Chapter 5: Student choice:

Select a quotation or passage that you think expresses the central idea in this chapter of Foster’s book. Write it in this box and then apply it to the novel in the right hand column.

“There is a kind of authority lent by something being almost universally known, where one only has to utter certain lines and people nod their heads in recognition” (38). When Esperanza describes the women of Mango Street including her great-grandmother, Sally, and Mamacita, she alludes to them as hopeless prisoners to their own homes. They were all disadvantaged by factors of society that they may or may not have been able to overcome, such as Esperanza’s great-grandmother who allowed her hatred of her husband to hold her back from living her life. She even claims that Sally’s future was what everyone thought it would be like which was a life like the one she has always lived on Mango Street. The opportunity to lead a better life in order to return and better the lives of women like Esperanza’s peers is what drives Esperanza to write her experiences in a life of poverty.

Chapter 6: Student choice:

Select a quotation or passage that you think expresses the central idea in this chapter of Foster’s book. Write it in this box and then apply it to the novel in the right hand column.

“The story…becomes timeless and archetypal, speaking of the tensions and difficulties that exist always and everywhere…” (51) The struggle of Esperanza to come to terms with her sexuality when it is consistently imposed on her, such as when she is forcibly kissed by the old man or when she is sexually assaulted by a group of boys, is one of the conflicts that she must face. Along with her insecurity of her outward appearance when compared to girls like Sally, Esperanza is still trying to latch onto her childhood innocence when choosing to hang out with her more immature peers and to pursue a writing career to escape the abuse of women in her society. Common themes such as the ones listed above are inevitable when finding a place in society.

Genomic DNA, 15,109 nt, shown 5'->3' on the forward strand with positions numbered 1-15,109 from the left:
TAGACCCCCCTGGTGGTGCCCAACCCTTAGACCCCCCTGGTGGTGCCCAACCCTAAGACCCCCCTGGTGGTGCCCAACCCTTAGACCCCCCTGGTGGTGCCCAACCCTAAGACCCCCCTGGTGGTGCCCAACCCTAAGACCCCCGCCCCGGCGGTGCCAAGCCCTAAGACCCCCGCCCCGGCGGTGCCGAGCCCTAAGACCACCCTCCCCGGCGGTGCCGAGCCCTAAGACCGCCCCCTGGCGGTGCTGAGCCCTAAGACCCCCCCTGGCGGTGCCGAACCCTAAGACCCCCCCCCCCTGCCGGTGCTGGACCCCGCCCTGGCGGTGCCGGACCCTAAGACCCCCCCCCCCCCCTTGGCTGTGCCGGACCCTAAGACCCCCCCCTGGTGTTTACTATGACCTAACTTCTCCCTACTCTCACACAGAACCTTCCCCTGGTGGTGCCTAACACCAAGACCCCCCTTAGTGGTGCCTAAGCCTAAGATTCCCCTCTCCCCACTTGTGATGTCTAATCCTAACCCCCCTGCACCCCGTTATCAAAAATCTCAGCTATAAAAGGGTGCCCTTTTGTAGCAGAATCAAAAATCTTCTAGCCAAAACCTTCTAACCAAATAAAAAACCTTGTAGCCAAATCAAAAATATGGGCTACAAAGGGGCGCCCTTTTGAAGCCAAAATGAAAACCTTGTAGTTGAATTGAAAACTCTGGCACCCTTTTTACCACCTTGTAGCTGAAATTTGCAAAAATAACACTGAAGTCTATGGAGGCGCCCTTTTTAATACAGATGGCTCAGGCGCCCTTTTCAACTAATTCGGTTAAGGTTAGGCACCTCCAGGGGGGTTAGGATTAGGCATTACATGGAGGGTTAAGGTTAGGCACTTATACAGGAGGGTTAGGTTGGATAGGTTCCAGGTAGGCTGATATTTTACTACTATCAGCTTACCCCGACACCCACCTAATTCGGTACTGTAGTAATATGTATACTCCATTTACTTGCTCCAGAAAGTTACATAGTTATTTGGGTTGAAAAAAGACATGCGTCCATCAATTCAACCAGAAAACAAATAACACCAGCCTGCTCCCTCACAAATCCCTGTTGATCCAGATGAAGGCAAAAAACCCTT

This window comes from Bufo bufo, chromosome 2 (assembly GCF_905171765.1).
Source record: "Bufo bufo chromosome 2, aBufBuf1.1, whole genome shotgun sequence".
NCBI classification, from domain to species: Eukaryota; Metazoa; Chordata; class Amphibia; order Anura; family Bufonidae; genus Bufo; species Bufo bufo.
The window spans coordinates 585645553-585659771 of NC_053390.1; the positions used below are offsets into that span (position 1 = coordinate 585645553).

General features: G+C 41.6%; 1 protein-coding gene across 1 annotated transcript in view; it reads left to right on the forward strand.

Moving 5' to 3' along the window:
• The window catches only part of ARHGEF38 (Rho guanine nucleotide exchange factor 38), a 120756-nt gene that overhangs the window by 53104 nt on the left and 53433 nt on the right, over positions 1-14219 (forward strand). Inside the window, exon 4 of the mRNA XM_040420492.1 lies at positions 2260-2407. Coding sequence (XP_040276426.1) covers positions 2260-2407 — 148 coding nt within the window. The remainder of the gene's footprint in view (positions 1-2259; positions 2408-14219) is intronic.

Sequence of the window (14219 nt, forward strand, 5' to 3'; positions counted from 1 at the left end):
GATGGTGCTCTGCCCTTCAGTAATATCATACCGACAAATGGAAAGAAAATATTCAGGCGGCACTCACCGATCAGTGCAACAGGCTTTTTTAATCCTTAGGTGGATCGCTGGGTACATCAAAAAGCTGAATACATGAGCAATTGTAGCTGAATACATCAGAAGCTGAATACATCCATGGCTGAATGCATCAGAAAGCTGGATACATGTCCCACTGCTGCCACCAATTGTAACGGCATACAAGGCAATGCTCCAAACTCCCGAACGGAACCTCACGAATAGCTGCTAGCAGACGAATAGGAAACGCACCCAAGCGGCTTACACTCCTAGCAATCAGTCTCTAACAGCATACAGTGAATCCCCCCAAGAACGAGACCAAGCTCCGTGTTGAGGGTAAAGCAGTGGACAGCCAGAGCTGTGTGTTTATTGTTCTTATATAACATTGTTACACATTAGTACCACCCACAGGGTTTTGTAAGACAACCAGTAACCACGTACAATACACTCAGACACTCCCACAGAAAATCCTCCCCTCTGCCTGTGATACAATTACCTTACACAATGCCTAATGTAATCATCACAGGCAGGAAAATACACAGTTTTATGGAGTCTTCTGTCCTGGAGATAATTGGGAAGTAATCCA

Chapter 7: Student choice:

Select a quotation or passage that you think expresses the central idea in this chapter of Foster’s book. Write it in this box and then apply it to the novel in the right hand column.

“Irony, in various guises, drives a great deal of fiction and poetry” (57). When discussing other neighborhoods outside of Mango Street, Esperanza describes her neighborhood as intimidating to “outsiders” that are of a different skin tone. But when it is her own folk going to the foreign neighborhood, they also display the same reaction and avoid any interaction with them. This irony reveals the prejudice of different races due to the level of segregation that may or may not have been planned.

Chapter 8: Student choice:

Select a quotation or passage that you think expresses the central idea in this chapter of Foster’s book. Write it in this box and then apply it to the novel in the right hand column.

“Myth is a body of story that matters” (60). When Esperanza encounters the three sisters, they foretell her fate as we see it in the last chapter; she escapes Mango Street and makes it her goal to come back and help the ones who cannot leave as easily. These three sisters resemble the three ancient Greek sisters who utilized thread instead of palms to foretell an infant’s future, which was usually at a wake where Esperanza encountered them.

Chapter 9: It’s More than Just Rain or Snow

Discuss the importance of two scenes involving weather in any novel or story you have read, or even a film you have seen. Do not simply state how it affects the plot, but what the depiction of the weather says to the reader about the scenes’ feeling and meaning.